Create a Next.js and Contentful Application That Builds and Deploys with Now

How to deploy your Next.js and Contentful application with Now in a serverless environment

In this guide, you will discover how to create a Next.js app that displays links to posts from the ZEIT blog by utilizing the Contentful client, before deploying with just a single command to ZEIT Now.

Next.js from ZEIT is a production-ready framework that helps you create fast React applications. Contentful is a powerful headless CMS that allows you to rapidly create, manage and distribute content to any platform you like.

By following this guide, you will create a clone of the example app, a starting point to get you up and running with your own Next.js + Contentful app in minutes.

Step 1: Create your Contentful Content

From your Contentful Spaces dashboard, create a new Content Model called Post by clicking the Add content Type button.

Creating a Content Model for your Next.js + Contentful project using the Contentful dashboard.

Add the following fields to your Content Model, all of type Short Text, by clicking the Add field button:

  • title
  • date
  • alt
  • image
  • url

Your Post Content Model should look like this:

An example Content Model for your Next.js + Contentful project.

Next, using the Content tab, click the Add Post button to create a post, providing the relevant details.

That's it for creating content! You can edit both the Content and Content Model at any time, giving you complete flexibility over your content.

Next, you will create a set of API keys for use in your app, this will allow you to connect to the Contentful Client to request your posts.

Step 2: Creating API keys

Click the Settings tab and choose the API Keys option, then click the Add API Key button.

Note: Use separate keys for each platform you need to deliver content to.

With the keys created, make a note of both the Space ID and the Content Delivery API - access token, these will be used later on.

That's all the setup required for Contentful, within just a few minutes you have managed to create a Content Model, add content and generate a set of API keys.

In the next step, you will create your Next.js app.

Step 3: Creating your Next.js Application

Firstly, create a project directory and cd into it like so:

mkdir my-nextjs-contentful-project && cd my-nextjs-contentful-project

Creating and entering into the project directory.

Next, initialize your project, creating a package.json file in the process:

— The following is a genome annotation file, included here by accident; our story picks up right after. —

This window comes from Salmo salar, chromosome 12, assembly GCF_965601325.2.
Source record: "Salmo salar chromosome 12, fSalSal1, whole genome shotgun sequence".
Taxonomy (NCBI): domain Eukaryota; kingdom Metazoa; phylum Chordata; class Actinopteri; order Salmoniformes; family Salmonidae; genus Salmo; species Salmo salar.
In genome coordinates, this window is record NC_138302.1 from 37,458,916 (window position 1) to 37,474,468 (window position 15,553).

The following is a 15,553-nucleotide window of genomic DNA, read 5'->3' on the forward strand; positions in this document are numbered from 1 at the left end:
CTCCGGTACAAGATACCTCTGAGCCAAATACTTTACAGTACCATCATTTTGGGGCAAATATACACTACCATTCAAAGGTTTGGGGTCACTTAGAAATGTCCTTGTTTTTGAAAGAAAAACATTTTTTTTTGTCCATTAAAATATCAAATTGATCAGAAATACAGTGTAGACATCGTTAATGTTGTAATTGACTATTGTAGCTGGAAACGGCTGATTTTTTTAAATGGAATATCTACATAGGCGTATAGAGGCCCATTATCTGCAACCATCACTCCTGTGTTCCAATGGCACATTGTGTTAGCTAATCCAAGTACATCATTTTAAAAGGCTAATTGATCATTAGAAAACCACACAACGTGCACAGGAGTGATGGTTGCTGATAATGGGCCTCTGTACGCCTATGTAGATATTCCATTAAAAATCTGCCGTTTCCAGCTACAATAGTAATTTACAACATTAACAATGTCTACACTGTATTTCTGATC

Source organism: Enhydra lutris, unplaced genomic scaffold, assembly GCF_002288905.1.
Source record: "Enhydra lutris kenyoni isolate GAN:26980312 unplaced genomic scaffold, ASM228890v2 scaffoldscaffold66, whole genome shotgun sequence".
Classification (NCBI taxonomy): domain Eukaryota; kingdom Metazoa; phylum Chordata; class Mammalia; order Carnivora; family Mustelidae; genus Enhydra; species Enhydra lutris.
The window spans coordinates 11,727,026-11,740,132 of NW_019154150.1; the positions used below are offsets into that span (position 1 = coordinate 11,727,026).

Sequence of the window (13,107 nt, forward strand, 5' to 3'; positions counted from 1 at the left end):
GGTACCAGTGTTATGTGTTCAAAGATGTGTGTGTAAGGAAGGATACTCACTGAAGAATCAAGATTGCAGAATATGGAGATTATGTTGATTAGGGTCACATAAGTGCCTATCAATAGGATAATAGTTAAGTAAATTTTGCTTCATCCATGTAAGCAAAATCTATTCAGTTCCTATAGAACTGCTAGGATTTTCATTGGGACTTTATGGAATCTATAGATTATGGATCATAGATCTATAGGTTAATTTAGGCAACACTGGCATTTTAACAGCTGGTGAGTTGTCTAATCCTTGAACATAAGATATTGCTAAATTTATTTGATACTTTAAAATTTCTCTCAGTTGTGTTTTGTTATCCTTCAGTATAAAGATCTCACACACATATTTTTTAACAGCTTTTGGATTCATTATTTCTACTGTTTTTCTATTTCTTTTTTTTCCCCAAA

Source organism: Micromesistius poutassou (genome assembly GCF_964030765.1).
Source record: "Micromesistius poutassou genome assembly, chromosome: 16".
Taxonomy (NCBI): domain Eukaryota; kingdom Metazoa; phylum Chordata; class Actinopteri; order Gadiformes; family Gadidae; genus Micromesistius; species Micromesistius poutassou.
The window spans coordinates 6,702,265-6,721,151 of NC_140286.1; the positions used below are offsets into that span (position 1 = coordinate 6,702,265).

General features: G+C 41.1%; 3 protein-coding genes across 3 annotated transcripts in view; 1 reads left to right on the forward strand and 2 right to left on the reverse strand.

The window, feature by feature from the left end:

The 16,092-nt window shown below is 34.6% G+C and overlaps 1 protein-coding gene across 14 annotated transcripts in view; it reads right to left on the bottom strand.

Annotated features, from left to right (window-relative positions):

yarn init -y

Initializing your project with a package.json file.

Note: Using the -y flag will initialize the created package.json file with these default settings.

Next, add the project dependencies:

yarn add contentful next react react-dom

Adding contentful, next, react and react-dom as dependencies to your project.

With the project initialized, create a /pages directory with a index.js file inside that uses the following code:

import { useEffect, useState } from 'react'
import Head from 'next/head'
import Post from '../components/post'

const client = require('contentful').createClient({
  space: process.env.SPACE_ID,
  accessToken: process.env.ACCESS_TOKEN
})

function HomePage() {
  async function fetchContentTypes() {
    const types = await client.getContentTypes()
    if (types.items) return types.items
    console.log('Error getting Content Types.')
  }
  async function fetchEntriesForContentType(contentType) {
    const entries = await client.getEntries({
      content_type: contentType.sys.id
    })
    if (entries.items) return entries.items
    console.log(`Error getting Entries for ${contentType.name}.`)
  }
  const [posts, setPosts] = useState([])
  useEffect(() => {
    async function getPosts() {
      const contentTypes = await fetchContentTypes()
      const allPosts = await fetchEntriesForContentType(contentTypes[0])
      setPosts([...allPosts])
    }
    getPosts()
  }, [])
  return (
    <>
      <Head>
        <title>Next.js + Contentful</title>
        <link
          rel="stylesheet"
          href="https://css.zeit.sh/v1.css"
          type="text/css"
        />
      </Head>
      {posts.length > 0
        ? posts.map(p => (
            <Post
              alt={p.fields.alt}
              date={p.fields.date}
              key={p.fields.title}
              image={p.fields.image}
              title={p.fields.title}
              url={p.fields.url}
            />
          ))
        : null}
    </>
  )
}

export default HomePage

An example index.js page for your Next.js + Contentful project.